FlexID receives funding from Algorand to provide self-sovereign IDs to Africa’s unbanked
Zimbabwean startup, FlexID has received funding to promote financial inclusion for people unable to access banking services with a blockchain-based identity system.
By Anna B Kiwanuka
African countries have made great strides in promoting financial inclusion over the past decade, but it’s still early days. More than 60% of adults in sub-Saharan Africa are unbanked, according to World Bank estimates for 2021.
Zimbabwe’s FlexID is working towards the financial inclusion goal by developing a blockchain-based identity system for people who are unable to access banking services owing to a lack of identification documents. Algorand, a blockchain technology established by Turing Award-winning cryptographer Silvio Mical, has funded FlexID’s initiative.
While there have been several highs and lows of bitcoin valuations recently that have gotten a lot of attention in the blockchain world, startups like FlexID are reminding us that technology can serve a variety of other purposes, including providing secure identity records.
In Zimbabwe, only 30% of the adult population had access to any financial services as of 2014. The number of bank accounts in the country was 1.5 million in 2016. FlexID is looking forward to bridging such gaps.
There’s a general conception that increasing access to financial services in a country will lead to improvement in people’s economic welfare. We have seen this already working in Zimbabwe after the Zimbabwean Government introduced a financial inclusion scheme from 2016 to 2020. The effort achieved some success: the percentage of the Zimbabwean adult population with access to financial services increased to 55% while the number of bank accounts rose to 8.5 million in 2020.
There is, however, still more work to be done in this area. When people have little or no faith in the financial system, are unaware that specific financial services that fit their needs exist, or lack official identity documents to access these services, achieving optimal financial inclusion can seem impossible.
Not only Zimbabwe but Africa and emerging markets as a whole are affected by these concerns. FlexID’s self-sovereign identification (SSI) platform is decentralized and allows users authority over their personal information, which is unusual in Africa, where other upstarts such as Smile Identity, YC-backed Identitypass, and Dojah provide centralized solutions.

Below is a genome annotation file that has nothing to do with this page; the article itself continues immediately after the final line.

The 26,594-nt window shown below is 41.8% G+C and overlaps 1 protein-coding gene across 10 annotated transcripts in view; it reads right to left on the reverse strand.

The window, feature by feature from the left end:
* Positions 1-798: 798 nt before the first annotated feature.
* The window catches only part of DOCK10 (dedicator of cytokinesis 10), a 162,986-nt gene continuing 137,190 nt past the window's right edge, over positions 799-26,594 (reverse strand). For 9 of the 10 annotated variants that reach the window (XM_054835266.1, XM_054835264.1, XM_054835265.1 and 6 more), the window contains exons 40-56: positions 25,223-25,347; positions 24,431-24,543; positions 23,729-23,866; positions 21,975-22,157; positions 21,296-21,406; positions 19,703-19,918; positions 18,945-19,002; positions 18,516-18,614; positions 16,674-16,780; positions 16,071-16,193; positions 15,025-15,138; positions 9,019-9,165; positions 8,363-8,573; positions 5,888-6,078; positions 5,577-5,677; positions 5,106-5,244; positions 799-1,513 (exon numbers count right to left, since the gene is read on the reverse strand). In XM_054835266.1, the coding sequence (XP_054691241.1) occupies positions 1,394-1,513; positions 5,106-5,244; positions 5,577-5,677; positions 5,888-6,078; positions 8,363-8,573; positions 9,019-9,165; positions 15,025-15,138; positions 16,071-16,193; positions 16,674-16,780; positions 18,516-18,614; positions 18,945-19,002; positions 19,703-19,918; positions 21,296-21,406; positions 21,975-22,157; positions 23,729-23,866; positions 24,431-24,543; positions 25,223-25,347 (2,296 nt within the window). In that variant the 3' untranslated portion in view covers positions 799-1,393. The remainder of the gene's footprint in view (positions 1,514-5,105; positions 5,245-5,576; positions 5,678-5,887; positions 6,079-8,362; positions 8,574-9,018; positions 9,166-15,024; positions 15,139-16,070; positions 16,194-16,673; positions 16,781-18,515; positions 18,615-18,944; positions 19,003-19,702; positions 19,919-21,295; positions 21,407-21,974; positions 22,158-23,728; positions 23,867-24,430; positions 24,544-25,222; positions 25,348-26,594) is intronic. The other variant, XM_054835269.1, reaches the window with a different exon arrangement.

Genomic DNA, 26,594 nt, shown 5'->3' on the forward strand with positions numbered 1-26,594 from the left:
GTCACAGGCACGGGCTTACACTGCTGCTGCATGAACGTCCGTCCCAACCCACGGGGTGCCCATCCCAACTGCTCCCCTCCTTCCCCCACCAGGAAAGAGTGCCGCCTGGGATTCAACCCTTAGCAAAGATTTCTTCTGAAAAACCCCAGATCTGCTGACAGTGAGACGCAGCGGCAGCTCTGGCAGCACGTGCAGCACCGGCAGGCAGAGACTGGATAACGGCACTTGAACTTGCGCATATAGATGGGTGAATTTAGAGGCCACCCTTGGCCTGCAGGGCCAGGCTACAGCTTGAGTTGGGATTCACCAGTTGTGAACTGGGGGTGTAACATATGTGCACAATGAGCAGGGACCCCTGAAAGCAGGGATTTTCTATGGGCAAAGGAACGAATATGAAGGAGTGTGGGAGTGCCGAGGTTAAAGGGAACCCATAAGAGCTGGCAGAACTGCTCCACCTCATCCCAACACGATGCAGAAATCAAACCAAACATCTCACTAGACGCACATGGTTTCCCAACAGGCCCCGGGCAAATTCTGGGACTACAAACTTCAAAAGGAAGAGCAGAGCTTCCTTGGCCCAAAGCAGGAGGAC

FlexID plans to use the financing from Algorand to expand its decentralized identity network into emerging nations, where an estimated one billion individuals lack formal identification, according to the business. Victor Mapunga, a Zimbabwean entrepreneur, founded FlexID in 2018 as a response to his frustrations with the banking system.
FlexID provides customers with a blockchain wallet in which their verifiable credentials are stored. Algorand, which promotes itself as a solution to the blockchain trilemma of security, scalability, and decentralization, does the verification on-chain. FlexID will also work with Algorand’s other decentralized apps (dApps).
Algorand’s investment in FlexID comes at a time when African blockchain firms are attracting significant funding. According to a recent estimate, nearly 40 African blockchain firms raised $127 million in 2021. This year has already seen some eye-popping investments, such as Mara’s $23 million seed round from Coinbase and FTX, two of the world’s largest cryptocurrency exchanges.
Despite the fact that FlexID provides services in the identification area, the overarching industry in which its solution and the majority of blockchain platforms fall is fintech. Companies like FlexID are using crypto to reduce people’s reliance on cash and transfer fees, lower the hurdles to opening an account with crypto wallets, and address the continent’s paperwork problem.